Clark University’s Strassler Center for Holocaust and Genocide Studies has acquired the Holocaust Numismatic Collection of Robert Messing ’59, of Woodstock, New York, and is making it available to students and faculty for research and classroom use beginning next month.
During the Holocaust, money issued in concentration camps and ghettos was part of a complex economic system that served to strip the Jewish community of its resources and further the Nazi regime’s genocidal aims. The Messing collection consists of coins and notes issued for use in Holocaust labor camps and ghettos (including Buchenwald, Lodz, Mitelbau, Terezín and Westerbork), related journals and articles, and a paper detailing how the money was created and used.
Messing, an amateur numismatist who has written widely about Jewish monetary items, graduated from Clark with a bachelor of arts in philosophy and spent 50 years in the computer automation industry. He first became interested in archeology and ancient numismatics after his first trip to Israel in 1959. He later participated in numerous archeological digs in Israel where he uncovered ancient coins, mosaics and Roman glass, and has identified and cleaned artifacts from the Temple Mount in Jerusalem.
He is a founding member of the American Israel Numismatic Association. “My donation to Clark’s Strassler Center will ensure that when there are no more Holocaust survivors left to tell their story, these bills and coins will serve as a visceral reminder to academics, scholars and all who see and touch them of a terrible history that must never be repeated,” wrote Messing.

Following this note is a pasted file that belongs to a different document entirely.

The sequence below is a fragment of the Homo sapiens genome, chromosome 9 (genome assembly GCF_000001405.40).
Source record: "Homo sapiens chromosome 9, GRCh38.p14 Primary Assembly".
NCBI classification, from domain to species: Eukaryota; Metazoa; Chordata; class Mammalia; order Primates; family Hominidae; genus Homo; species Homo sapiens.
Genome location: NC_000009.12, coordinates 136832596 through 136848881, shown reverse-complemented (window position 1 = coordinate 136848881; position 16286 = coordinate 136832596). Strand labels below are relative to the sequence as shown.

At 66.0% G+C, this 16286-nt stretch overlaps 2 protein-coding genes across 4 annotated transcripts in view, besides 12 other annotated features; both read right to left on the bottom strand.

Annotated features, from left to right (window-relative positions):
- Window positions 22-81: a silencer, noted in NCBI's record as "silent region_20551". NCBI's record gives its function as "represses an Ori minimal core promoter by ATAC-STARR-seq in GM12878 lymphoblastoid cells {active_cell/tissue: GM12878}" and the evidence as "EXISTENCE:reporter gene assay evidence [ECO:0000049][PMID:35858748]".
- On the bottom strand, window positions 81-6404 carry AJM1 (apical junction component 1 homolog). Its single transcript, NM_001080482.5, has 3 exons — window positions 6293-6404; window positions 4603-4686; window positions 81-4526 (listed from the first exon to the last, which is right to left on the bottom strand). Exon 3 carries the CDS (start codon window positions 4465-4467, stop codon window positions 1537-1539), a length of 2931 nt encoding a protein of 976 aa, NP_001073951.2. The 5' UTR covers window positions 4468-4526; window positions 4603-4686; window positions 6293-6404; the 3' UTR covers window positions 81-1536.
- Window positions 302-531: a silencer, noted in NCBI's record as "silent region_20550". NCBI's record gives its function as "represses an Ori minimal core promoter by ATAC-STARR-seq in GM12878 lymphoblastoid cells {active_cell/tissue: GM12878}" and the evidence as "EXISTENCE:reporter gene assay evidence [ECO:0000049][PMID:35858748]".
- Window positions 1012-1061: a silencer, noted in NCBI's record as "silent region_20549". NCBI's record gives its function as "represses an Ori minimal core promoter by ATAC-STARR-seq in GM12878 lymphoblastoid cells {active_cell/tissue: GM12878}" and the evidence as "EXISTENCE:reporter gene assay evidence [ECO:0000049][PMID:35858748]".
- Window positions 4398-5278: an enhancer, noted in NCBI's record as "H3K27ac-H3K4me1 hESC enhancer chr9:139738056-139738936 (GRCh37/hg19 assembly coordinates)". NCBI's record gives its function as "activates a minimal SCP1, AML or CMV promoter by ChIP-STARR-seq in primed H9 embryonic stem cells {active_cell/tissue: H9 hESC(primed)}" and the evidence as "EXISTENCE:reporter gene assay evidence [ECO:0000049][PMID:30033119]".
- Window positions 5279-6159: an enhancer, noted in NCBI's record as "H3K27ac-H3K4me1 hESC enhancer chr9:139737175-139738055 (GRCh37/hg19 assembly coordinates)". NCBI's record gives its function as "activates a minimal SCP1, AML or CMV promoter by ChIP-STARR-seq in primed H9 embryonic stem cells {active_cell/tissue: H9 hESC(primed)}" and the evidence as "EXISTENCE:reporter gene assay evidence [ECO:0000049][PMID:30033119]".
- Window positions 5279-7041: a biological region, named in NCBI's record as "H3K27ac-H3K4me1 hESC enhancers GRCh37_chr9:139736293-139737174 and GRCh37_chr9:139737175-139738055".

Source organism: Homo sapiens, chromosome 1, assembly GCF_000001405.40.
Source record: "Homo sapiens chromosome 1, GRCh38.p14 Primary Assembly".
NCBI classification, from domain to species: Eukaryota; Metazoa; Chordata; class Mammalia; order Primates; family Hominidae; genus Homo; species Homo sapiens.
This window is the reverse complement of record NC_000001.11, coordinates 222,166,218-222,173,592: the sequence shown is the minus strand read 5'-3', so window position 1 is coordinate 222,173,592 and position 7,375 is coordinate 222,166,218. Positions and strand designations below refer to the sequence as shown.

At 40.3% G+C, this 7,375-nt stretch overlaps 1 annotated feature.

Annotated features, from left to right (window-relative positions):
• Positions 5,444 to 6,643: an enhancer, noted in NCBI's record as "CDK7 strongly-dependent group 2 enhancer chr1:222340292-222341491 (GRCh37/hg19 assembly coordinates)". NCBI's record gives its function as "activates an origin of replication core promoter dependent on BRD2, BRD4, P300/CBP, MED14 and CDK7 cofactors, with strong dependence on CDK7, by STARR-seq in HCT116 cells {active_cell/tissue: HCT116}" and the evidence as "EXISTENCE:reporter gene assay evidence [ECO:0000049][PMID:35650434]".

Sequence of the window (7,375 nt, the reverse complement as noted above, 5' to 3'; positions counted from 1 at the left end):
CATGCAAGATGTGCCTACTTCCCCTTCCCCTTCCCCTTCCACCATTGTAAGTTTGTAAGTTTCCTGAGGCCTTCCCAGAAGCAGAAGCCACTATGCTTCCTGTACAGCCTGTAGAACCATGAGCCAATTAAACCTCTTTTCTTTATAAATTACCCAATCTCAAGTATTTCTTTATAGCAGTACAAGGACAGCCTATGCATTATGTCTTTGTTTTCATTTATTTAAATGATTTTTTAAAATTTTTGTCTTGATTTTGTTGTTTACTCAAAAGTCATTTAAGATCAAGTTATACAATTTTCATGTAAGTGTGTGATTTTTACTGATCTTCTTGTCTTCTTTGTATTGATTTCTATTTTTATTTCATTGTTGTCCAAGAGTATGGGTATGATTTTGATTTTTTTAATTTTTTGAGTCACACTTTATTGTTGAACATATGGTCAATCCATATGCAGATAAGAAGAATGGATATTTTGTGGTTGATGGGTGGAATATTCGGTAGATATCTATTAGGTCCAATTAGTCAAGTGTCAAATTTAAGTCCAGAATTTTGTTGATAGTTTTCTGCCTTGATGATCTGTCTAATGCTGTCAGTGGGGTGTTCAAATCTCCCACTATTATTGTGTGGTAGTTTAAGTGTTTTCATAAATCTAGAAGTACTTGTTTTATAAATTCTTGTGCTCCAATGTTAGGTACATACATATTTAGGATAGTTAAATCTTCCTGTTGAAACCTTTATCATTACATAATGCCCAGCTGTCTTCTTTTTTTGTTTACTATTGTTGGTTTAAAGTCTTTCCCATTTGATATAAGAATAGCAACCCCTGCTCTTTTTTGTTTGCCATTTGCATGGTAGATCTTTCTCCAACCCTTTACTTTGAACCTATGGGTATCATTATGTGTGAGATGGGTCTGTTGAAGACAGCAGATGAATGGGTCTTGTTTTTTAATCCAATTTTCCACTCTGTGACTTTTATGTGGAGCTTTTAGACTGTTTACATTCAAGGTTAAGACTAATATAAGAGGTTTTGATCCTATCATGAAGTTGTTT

This summer, Marisa Natale ’17, a history major who concentrates in Holocaust and genocide studies, received funding from The Arthur and Rochelle Belfer Fund for Scholars of Holocaust Studies and guidance from Clark’s LEEP Center to catalogue the money and to consider how Messing’s donation could benefit Clark students in other scholarly disciplines including history, economics, and art history.
“The feeling of holding these artifacts was indescribable,” wrote Natale, “they are significant not only because of their age and historical context, but because money is an element of common experience that connects the lives of everyday people throughout history, including those who were victimized by the Holocaust.” “The consequences of this research have the potential to be far-reaching — both in expanding our understanding of the Holocaust and our understanding of economic violence in other genocides.”